Angkor Wat—the jewel of the ancient Khmer Empire—beckons visitors with its intricate stone towers rising over the Cambodian jungle.

But, can you see Angkor Wat without paying the entrance fee?

The short answer is yes…and no. While you can catch glimpses of Angkor Wat from outside the archaeological park, exploring the iconic temple complex does require purchasing an Angkor Pass.

I’ll walk you through the nuances, but first, let’s talk about why that Angkor Pass is so important.


Understanding the Angkor Pass and Its Importance


The Angkor Pass is an essential component for any visitor wishing to explore the Angkor Archaeological Park, which includes the magnificent temple of Angkor Wat, as well as numerous other ancient structures.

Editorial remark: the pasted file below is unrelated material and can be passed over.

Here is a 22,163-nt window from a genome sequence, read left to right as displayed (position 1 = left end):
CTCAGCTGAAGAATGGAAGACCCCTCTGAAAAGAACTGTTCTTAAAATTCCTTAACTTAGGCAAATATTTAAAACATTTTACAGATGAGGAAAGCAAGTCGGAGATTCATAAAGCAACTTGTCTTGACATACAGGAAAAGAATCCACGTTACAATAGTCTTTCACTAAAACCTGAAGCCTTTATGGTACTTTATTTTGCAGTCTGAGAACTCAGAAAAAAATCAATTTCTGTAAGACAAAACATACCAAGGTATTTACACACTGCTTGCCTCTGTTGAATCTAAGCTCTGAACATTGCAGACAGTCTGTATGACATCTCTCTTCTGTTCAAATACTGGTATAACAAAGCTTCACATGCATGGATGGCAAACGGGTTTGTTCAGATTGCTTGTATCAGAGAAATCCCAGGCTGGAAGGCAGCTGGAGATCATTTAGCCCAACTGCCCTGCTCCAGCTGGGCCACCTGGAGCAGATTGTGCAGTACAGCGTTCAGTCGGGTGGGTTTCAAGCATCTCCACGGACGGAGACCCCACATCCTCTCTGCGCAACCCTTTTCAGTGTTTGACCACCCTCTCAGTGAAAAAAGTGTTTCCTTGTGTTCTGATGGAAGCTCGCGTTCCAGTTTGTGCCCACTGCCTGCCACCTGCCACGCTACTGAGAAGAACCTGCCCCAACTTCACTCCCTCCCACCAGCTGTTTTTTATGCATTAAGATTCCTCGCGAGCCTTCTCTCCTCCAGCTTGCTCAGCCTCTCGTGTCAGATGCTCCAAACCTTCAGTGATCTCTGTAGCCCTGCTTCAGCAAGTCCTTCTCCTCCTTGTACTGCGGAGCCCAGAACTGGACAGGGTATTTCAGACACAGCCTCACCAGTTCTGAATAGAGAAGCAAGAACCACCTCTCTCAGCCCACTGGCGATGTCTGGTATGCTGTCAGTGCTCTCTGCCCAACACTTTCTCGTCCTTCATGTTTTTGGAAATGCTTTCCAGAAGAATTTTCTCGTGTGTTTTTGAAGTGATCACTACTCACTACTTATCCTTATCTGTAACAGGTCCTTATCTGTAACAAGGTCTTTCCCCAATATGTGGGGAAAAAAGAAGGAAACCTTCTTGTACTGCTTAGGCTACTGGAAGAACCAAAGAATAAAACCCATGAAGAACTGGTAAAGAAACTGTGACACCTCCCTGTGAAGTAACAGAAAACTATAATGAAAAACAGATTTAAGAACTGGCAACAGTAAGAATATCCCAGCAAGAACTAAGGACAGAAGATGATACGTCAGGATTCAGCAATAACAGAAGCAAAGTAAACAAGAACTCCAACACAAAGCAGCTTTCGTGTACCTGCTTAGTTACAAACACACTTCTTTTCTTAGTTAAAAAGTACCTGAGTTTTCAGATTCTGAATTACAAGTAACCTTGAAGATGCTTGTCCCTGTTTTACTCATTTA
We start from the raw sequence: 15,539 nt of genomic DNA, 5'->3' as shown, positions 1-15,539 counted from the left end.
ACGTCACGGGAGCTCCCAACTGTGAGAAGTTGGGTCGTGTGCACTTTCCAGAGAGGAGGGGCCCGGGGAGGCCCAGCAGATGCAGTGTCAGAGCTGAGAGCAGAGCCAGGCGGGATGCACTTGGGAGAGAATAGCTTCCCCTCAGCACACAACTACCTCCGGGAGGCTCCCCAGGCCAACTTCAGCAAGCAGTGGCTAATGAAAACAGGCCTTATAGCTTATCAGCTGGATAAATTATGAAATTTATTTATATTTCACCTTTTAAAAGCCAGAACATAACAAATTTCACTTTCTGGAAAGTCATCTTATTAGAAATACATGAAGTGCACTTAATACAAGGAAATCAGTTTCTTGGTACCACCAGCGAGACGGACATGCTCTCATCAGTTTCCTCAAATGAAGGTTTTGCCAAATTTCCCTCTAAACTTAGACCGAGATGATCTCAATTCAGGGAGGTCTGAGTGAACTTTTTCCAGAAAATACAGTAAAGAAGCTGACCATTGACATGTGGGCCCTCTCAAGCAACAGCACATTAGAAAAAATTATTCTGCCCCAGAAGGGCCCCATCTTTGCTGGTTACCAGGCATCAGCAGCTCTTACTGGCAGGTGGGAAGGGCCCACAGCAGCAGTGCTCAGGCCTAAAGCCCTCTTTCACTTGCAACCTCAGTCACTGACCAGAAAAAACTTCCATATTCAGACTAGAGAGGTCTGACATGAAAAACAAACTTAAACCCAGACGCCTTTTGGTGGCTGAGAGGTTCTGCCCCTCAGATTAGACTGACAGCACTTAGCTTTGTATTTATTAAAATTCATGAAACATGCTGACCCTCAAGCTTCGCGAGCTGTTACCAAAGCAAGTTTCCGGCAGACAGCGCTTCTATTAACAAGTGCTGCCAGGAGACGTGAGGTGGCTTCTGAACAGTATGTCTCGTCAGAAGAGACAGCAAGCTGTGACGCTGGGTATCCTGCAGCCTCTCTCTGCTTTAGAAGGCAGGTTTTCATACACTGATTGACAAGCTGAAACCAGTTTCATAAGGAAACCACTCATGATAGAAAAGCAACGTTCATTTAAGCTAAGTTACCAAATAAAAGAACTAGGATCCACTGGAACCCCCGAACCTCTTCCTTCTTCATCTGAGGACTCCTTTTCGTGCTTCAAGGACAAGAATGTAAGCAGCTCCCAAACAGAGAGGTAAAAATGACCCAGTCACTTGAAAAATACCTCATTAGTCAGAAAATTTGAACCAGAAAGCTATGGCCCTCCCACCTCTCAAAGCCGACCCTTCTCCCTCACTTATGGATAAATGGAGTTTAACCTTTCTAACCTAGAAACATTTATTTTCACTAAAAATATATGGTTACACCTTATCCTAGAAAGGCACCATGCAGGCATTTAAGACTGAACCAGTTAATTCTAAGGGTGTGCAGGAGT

This pass is not merely a ticket for entry but serves a greater purpose in the conservation and maintenance of the site.

The revenue generated from the sale of Angkor Passes is crucial for the ongoing preservation efforts, ensuring that the temples and the surrounding environment are protected for future generations.

The Angkor Pass system is managed by the Angkor Enterprise, the official organization responsible for selling the passes, and visitors can purchase different types of passes depending on the length of their stay, ranging from a one-day pass to a seven-day pass.

This pass is mandatory for foreign tourists visiting the park and can be obtained at the official ticket center located near the site.

It’s important to note that the pass must be kept on one’s person at all times while within the park, as officials conduct regular checks.